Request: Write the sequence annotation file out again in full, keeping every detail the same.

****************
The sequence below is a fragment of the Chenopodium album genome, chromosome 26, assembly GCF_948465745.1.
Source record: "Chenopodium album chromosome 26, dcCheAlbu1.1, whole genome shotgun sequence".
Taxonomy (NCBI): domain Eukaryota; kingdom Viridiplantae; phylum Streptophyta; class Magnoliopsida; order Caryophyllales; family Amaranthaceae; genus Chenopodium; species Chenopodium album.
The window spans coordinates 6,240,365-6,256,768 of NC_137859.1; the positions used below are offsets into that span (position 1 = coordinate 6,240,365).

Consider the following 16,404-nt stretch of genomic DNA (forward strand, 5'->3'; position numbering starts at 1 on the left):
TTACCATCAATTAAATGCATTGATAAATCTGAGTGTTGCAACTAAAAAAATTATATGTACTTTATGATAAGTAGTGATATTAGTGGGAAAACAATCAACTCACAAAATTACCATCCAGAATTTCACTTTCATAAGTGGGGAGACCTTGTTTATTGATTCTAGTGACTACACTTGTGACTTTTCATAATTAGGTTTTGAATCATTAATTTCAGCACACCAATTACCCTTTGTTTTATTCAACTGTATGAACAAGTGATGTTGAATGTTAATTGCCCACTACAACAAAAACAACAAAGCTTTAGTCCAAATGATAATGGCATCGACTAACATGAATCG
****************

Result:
The sequence below is a fragment of the Chenopodium album genome, chromosome 26, assembly GCF_948465745.1.
Source record: "Chenopodium album chromosome 26, dcCheAlbu1.1, whole genome shotgun sequence".
Taxonomy (NCBI): domain Eukaryota; kingdom Viridiplantae; phylum Streptophyta; class Magnoliopsida; order Caryophyllales; family Amaranthaceae; genus Chenopodium; species Chenopodium album.
The window spans coordinates 6,240,365-6,256,768 of NC_137859.1; the positions used below are offsets into that span (position 1 = coordinate 6,240,365).

Consider the following 16,404-nt stretch of genomic DNA (forward strand, 5'->3'; position numbering starts at 1 on the left):
TTACCATCAATTAAATGCATTGATAAATCTGAGTGTTGCAACTAAAAAAATTATATGTACTTTATGATAAGTAGTGATATTAGTGGGAAAACAATCAACTCACAAAATTACCATCCAGAATTTCACTTTCATAAGTGGGGAGACCTTGTTTATTGATTCTAGTGACTACACTTGTGACTTTTCATAATTAGGTTTTGAATCATTAATTTCAGCACACCAATTACCCTTTGTTTTATTCAACTGTATGAACAAGTGATGTTGAATGTTAATTGCCCACTACAACAAAAACAACAAAGCTTTAGTCCAAATGATAATGGCATCGACTAACATGAATCG